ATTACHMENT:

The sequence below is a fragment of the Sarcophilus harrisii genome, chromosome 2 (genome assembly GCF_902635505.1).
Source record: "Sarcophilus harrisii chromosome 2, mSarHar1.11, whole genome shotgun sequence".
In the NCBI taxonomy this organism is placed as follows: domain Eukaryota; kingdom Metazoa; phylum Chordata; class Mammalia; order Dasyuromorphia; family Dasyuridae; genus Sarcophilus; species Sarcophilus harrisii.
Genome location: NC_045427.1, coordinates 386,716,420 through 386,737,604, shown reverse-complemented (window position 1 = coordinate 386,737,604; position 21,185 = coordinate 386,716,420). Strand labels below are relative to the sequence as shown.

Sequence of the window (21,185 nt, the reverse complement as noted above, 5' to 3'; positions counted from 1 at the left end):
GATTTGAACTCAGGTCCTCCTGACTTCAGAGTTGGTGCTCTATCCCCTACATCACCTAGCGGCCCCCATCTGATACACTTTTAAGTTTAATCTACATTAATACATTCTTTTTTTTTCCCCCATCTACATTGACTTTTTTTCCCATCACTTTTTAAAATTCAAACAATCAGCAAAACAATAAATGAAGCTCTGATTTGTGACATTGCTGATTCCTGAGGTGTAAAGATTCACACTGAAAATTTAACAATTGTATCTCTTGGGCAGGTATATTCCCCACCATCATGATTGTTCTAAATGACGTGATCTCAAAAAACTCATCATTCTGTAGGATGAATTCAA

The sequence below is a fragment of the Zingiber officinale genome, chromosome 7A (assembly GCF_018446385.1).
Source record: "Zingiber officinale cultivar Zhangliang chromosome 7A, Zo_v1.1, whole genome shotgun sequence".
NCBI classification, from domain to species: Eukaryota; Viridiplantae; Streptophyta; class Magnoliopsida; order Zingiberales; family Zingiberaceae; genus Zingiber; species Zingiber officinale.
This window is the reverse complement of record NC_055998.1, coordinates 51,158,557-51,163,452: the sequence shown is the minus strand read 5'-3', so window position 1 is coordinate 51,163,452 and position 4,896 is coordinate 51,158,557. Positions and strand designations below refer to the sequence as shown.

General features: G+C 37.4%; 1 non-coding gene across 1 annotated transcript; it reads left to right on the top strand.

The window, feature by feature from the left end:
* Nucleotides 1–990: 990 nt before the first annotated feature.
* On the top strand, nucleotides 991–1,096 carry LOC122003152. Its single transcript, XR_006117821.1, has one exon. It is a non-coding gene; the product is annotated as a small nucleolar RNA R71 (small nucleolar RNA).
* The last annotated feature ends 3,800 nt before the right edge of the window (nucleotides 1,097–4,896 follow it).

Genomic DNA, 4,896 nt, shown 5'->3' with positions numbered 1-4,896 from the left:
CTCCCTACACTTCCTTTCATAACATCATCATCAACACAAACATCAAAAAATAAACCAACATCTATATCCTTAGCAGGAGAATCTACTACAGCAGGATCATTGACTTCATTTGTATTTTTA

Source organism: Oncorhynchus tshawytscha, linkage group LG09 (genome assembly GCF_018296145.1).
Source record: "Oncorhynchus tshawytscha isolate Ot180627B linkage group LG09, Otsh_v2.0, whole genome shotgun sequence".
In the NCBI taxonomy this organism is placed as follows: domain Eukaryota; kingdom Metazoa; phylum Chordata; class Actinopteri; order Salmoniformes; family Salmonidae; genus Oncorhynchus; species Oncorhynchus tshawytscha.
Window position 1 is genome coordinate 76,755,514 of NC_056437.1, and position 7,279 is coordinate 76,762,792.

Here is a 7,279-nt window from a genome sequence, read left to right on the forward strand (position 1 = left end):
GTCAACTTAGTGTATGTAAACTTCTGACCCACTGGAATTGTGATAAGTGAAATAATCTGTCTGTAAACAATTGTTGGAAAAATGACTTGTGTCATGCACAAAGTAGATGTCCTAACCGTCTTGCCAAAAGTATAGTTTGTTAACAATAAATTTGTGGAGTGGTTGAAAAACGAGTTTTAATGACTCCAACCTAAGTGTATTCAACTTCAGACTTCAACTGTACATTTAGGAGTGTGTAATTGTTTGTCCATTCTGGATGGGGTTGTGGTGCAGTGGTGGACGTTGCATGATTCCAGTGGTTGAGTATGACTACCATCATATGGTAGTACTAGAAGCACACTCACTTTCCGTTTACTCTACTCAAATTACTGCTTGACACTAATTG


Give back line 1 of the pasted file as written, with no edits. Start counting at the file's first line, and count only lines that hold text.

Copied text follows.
The sequence below is a fragment of the Sarcophilus harrisii genome, chromosome 2 (genome assembly GCF_902635505.1).